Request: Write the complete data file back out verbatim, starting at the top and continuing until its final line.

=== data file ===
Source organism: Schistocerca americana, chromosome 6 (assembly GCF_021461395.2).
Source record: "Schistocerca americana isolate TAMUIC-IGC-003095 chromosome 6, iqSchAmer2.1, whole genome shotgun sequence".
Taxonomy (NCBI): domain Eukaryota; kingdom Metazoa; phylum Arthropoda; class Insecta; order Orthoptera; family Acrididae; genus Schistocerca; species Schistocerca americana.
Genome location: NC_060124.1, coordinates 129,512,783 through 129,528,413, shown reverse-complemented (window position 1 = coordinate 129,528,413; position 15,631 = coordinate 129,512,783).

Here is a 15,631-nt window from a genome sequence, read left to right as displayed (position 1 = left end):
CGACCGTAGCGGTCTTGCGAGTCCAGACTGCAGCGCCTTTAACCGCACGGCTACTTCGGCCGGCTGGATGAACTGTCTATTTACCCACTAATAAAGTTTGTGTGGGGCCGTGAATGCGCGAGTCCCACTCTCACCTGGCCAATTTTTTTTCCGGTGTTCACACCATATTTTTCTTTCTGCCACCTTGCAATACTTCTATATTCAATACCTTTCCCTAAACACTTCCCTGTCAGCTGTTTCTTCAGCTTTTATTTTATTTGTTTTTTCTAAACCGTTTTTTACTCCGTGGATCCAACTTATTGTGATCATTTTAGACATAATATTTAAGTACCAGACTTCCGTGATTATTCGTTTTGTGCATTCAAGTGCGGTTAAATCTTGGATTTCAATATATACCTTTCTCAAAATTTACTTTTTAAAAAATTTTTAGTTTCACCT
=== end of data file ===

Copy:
Source organism: Schistocerca americana, chromosome 6 (assembly GCF_021461395.2).
Source record: "Schistocerca americana isolate TAMUIC-IGC-003095 chromosome 6, iqSchAmer2.1, whole genome shotgun sequence".
Taxonomy (NCBI): domain Eukaryota; kingdom Metazoa; phylum Arthropoda; class Insecta; order Orthoptera; family Acrididae; genus Schistocerca; species Schistocerca americana.
Genome location: NC_060124.1, coordinates 129,512,783 through 129,528,413, shown reverse-complemented (window position 1 = coordinate 129,528,413; position 15,631 = coordinate 129,512,783).

Here is a 15,631-nt window from a genome sequence, read left to right as displayed (position 1 = left end):
CGACCGTAGCGGTCTTGCGAGTCCAGACTGCAGCGCCTTTAACCGCACGGCTACTTCGGCCGGCTGGATGAACTGTCTATTTACCCACTAATAAAGTTTGTGTGGGGCCGTGAATGCGCGAGTCCCACTCTCACCTGGCCAATTTTTTTTCCGGTGTTCACACCATATTTTTCTTTCTGCCACCTTGCAATACTTCTATATTCAATACCTTTCCCTAAACACTTCCCTGTCAGCTGTTTCTTCAGCTTTTATTTTATTTGTTTTTTCTAAACCGTTTTTTACTCCGTGGATCCAACTTATTGTGATCATTTTAGACATAATATTTAAGTACCAGACTTCCGTGATTATTCGTTTTGTGCATTCAAGTGCGGTTAAATCTTGGATTTCAATATATACCTTTCTCAAAATTTACTTTTTAAAAAATTTTTAGTTTCACCT